Real Service. Real Results. Real Estate

The Town of Addison recently passed ordinances regulating short term rentals and this includes hotel occupancy taxes.

May 22, 2019 06:14 AM #4
Rainmaker
3,239,845
Michael Jacobs
Pasadena, CA
Los Angeles Pasadena 818.516.4393

Hello Patricia - a definite "hot button" issue these days as our world continues to evolve.  I am somewhat conflicted about the subject and wonder about unintended consequences as "overreach" becomes a part of the picture.  

May 22, 2019 06:22 AM #5
Rainmaker
2,445,857
Brian England
Arizona Focus Realty - Gilbert, AZ
MBA, GRI, REALTOR® Real Estate in East Valley AZ

These are very popular in my area and my brokers manage quite a few vacation rentals.  It really is a good deal for everyone, as it is usually more affordable than staying in a nice hotel, yet you get all of the comforts of home.

May 22, 2019 06:33 AM #6
Rainmaker
2,474,529
Myrl Jeffcoat
GreatWest Realty - Sacramento, CA
Greater Sacramento Real Estate Agent

The topic of AirBnbs are popular in some areas, and create issues for others.  In Lake Tahoe, homeowners are up in arms with them because they have brought chaos to their neighborhoods.  Think loud parties, excessive cars parked on the streets, etc.

May 22, 2019 08:16 AM #7
Rainer
471,033
Kimo Jarrett
WikiWiki Realty - Huntington Beach, CA
Pro Lifestyle Solutions

Cities and counties can regulate almost anything and access fees or require licenses to operate any type of approved business, yet, if it's unenforceable, what's going to happen to the the offenders? The answer is absolutely nothing, isn't it?

Nearly everyone breaks the speed laws while driving but few get a citation for speeding, so, how would the laws regarding STR's be enforced is the question that should be addressed before a law is passed, shouldn't it?

May 22, 2019 11:52 PM #8
Rainmaker
1,960,099
Patricia Feager, MBA, CRS, GRI,MRP
DFW FINE PROPERTIES - Southlake, TX
Selling Homes Changing Lives

Hi Kimo Jarrett - In my area, we have red light cameras and they do work and people do get caught. I just had to pay $75.00 for stopping for a long red light, going under a viaduct that dipped and when I got out from under the viaduct the sun was so bright I could barely see. I didn't expect a second light so quickly within seconds of going under that viaduct and then it happened, I clearly saw the brightest camera flash and they got me! If I didn't pay that city by a certain date, it would be reported and go on my driving record. So, I paid. The increase in insurance premium and the hassle simply wasn't worth the fight for me.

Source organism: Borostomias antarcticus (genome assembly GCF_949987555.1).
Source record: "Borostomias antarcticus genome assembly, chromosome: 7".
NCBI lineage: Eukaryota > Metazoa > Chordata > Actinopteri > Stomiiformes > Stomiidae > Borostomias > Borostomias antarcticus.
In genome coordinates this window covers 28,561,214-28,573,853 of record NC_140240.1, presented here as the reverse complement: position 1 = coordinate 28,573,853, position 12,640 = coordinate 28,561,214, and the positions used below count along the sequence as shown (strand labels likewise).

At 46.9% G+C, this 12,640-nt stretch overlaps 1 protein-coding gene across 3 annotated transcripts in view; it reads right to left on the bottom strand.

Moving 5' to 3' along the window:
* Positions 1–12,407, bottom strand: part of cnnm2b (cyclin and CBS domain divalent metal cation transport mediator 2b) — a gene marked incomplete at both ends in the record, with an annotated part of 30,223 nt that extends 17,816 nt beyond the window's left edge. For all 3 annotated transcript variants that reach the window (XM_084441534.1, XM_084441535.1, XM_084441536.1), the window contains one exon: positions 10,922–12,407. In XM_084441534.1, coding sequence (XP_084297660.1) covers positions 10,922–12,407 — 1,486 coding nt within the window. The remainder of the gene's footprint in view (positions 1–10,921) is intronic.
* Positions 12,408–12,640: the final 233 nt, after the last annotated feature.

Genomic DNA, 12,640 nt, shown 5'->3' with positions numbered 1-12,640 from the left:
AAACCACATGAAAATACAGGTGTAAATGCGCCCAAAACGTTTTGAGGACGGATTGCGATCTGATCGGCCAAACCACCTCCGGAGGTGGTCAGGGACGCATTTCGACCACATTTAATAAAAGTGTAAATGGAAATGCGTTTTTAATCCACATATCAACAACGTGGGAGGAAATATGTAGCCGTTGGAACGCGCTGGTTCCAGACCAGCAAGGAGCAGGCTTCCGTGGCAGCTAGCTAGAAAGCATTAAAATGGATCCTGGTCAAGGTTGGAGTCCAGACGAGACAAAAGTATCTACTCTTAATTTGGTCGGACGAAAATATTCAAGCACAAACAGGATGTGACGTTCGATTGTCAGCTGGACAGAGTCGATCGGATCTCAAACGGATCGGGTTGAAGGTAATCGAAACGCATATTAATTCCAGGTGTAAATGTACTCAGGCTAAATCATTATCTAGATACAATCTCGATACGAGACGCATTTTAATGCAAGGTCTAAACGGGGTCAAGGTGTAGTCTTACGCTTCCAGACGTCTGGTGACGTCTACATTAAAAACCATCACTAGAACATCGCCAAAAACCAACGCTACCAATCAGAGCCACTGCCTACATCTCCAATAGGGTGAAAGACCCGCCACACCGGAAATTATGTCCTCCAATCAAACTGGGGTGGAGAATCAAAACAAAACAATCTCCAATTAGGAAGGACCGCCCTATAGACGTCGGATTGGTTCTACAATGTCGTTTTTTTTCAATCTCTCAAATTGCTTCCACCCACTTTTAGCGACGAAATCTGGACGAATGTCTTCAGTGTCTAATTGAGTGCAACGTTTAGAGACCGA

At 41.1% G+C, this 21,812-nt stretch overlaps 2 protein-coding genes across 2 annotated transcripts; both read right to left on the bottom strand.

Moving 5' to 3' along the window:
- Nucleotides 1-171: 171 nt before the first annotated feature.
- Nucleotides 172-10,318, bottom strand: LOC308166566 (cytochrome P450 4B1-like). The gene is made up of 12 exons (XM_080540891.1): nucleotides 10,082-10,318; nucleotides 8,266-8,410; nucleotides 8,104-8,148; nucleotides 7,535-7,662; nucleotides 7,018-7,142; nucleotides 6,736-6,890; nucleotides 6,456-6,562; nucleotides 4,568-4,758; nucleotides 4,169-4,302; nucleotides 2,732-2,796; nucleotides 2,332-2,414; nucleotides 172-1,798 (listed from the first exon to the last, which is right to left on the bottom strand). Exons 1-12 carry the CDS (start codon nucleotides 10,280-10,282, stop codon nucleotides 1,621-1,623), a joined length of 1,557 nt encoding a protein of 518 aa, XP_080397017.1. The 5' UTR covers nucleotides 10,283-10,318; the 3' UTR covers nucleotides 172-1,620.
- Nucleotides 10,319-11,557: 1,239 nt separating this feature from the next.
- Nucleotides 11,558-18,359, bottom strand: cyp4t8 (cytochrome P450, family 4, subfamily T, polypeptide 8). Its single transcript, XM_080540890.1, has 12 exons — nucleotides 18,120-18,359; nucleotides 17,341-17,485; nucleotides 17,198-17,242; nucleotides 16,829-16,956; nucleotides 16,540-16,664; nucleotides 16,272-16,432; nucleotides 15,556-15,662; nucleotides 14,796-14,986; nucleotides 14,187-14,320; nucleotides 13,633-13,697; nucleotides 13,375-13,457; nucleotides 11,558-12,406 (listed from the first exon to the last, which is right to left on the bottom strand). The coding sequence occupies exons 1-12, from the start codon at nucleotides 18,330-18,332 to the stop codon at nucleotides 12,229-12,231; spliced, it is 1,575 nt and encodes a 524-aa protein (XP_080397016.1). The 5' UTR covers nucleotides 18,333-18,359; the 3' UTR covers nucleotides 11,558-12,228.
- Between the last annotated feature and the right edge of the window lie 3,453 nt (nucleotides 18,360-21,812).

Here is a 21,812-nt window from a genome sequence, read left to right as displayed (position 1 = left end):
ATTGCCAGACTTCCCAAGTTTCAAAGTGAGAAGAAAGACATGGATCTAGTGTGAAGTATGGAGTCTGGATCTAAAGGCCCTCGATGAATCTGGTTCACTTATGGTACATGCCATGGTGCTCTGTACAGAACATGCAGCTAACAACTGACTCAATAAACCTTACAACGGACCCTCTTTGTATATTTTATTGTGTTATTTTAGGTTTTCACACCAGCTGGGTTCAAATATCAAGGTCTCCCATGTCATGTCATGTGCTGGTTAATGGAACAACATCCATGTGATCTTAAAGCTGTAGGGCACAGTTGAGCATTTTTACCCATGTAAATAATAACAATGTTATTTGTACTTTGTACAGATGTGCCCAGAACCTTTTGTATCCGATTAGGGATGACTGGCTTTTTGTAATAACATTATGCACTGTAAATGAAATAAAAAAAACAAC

I'm so glad I'm not serving on my Town Council or a politician at our State Capitol to make decisions like the one you stated.  

May 23, 2019 12:23 AM #9
Rainmaker
5,263,384
Roy Kelley
Realty Group Referrals - Gaithersburg, MD

Many communities are facing the challenges of regulating these rentals.

May 23, 2019 10:22 AM #10
Ambassador
798,297
Brad Andersohn
Executive Director of Education at eXp Realty - Fairfield, CA
ActiveBrad - 707.646.1876

Thanks for sharing this, I have always wondered if I should convert my rental properties into AirBnB's?!?! I have great tenants and have for a while so I haven't pushed the idea to the top of my priority list yet. Your post has me thinking about it a little deeper now, thank you. 

May 23, 2019 10:39 AM #11
Rainmaker
496,154
Mary Hutchison, SRES, ABR
Better Homes and Gardens Real Estate-Kansas City Homes - Kansas City, MO
Experienced Agent in Kansas City Metro area

I certainly see the attraction for homeowners to host Airbnb guests, and our family has used them--never had a bad experience.  I do think it displaces regular folks who really need rental housing.

May 23, 2019 01:10 PM #12
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Rainmaker
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Patricia Feager, MBA, CRS, GRI,MRP

Selling Homes Changing Lives